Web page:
A QR Code (QR = Quick Response) is a two-dimensional bar code introduced by the Japanese company Denso-Wave in 1994. QR Codes were originally developed for inventory tracking in auto manufacturing. They are the most popular type of two-dimensional code in Japan. Many business persons in Japan include QR Codes on their business cards. This simplifies exchanging and entering data for new business contacts.
Recently, mobile telephone operators in Japan began including QR code reading software on camera phones. This move has paved the way for consumer-oriented applications of QR Codes. Users photograph QR codes. Then, their camera phone decodes the embedded text, displays, manipulates, and stores the information. This capability eliminates the need to enter data manually into a mobile phones or PDA. QR Codes for storing URLs are becoming increasingly common in advertisements and in magazines in Japan.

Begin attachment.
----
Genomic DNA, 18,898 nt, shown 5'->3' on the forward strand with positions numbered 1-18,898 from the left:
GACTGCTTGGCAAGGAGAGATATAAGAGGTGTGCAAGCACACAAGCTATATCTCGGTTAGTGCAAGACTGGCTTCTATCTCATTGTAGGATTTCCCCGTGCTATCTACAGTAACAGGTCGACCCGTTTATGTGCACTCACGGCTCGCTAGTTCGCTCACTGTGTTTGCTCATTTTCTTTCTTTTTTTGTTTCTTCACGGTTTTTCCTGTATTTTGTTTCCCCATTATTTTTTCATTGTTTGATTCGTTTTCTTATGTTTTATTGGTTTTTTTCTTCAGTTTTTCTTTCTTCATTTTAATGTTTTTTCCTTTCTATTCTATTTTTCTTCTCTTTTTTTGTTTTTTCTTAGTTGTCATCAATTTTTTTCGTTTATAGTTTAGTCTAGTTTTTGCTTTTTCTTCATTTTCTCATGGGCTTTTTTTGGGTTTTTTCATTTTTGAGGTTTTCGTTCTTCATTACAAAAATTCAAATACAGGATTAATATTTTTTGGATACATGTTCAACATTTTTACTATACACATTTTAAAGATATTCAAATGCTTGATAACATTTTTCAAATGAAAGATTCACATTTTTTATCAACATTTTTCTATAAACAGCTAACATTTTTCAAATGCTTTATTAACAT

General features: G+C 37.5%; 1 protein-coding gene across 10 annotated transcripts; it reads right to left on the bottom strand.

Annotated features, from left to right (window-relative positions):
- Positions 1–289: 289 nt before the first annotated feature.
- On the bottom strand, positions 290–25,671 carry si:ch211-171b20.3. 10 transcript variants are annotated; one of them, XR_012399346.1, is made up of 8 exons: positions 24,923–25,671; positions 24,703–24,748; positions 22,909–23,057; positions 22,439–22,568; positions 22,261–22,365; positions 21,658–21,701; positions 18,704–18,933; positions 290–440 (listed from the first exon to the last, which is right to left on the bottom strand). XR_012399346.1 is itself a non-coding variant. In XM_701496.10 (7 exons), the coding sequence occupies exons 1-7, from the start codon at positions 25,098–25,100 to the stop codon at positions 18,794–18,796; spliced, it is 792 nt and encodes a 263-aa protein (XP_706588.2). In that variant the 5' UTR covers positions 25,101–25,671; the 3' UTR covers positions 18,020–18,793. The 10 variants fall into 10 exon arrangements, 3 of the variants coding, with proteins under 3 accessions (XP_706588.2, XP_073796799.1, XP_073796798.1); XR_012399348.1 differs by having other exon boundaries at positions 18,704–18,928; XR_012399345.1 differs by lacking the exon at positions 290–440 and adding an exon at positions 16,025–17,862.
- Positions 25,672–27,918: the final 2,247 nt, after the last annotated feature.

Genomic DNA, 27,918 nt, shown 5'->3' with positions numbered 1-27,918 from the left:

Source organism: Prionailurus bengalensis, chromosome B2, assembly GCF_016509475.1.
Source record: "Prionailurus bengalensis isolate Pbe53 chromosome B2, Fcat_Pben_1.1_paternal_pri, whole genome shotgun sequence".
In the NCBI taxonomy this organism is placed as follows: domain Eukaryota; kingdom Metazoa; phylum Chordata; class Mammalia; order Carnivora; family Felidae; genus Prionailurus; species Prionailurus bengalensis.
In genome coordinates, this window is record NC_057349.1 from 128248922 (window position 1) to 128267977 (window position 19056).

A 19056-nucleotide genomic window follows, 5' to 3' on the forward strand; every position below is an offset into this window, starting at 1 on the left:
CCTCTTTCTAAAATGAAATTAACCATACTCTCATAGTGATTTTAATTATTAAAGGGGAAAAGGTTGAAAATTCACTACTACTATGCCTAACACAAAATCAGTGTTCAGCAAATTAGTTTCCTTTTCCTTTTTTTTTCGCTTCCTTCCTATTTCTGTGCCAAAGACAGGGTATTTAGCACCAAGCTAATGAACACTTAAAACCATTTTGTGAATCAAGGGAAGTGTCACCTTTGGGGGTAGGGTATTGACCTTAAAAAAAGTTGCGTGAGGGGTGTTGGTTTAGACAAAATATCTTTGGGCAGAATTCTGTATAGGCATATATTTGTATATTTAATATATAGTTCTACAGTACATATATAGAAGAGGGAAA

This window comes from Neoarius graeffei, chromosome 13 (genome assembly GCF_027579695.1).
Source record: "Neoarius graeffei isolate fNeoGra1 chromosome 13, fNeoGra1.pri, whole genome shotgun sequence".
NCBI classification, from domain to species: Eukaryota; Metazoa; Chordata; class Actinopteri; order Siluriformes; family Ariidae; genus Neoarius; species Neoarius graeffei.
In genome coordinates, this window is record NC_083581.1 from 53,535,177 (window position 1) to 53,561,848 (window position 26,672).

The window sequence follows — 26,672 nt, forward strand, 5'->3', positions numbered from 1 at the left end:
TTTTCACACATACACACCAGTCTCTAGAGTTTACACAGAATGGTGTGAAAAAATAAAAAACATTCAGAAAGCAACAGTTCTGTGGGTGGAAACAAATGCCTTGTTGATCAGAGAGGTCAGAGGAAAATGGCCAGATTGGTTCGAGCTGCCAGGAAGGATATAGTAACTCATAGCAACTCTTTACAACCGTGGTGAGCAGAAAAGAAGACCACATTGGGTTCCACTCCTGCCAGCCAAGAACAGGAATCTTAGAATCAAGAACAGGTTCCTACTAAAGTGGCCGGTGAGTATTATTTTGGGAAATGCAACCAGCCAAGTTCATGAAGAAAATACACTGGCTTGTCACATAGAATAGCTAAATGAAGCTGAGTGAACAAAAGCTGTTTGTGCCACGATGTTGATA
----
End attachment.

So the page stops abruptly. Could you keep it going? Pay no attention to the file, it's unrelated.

What about patent issues? According to Wikipedia, “QR Code is open in the sense that the specification of QR Code is disclosed and that the patent right owned by Denso Wave is not exercised.” â€” from the Denso-Wave website.
For this convenience to catch on outside Japan, QR-enabled phones need to become widely available. There are code reader add-on apps such as the one offered for free by Kaywa. However, only a limited number of phone models are supported.
Microsoft Windows Live Service has an online tool for generating QR Codes. (The site has been down for the last few days.)
Competition is already on the scene outside Japan. MobileTag, developed by the French company Abaxia, and ShotCode, created by a Dutch-Swedish company called OP3 are hoping to preempt QR codes in Europe. In North America, Semacode is pushing 2-D barcodes that looks amazingly similar to QR Codes.
Elecom Co. Ltd. has introduced a USB mouse with a built-in optical QR reader that can handle both the traditional black and white versions of QR Codes as well as the newer color versions. No, it’s not cordless and it doesn’t look very ergonomic. No price or availability information yet either.
The Nokia N93 available in USA and Europe comes with the QR Code Reader pre-installed. Instructions for using the reader are on page 109 of the User Guide (page 111 of pdf version). If Nokia makes the reader standard in their camera phones, it could help kick-start the trend outside Japan.
Reference: Mobile Media and Applications by Christoffer Andersson.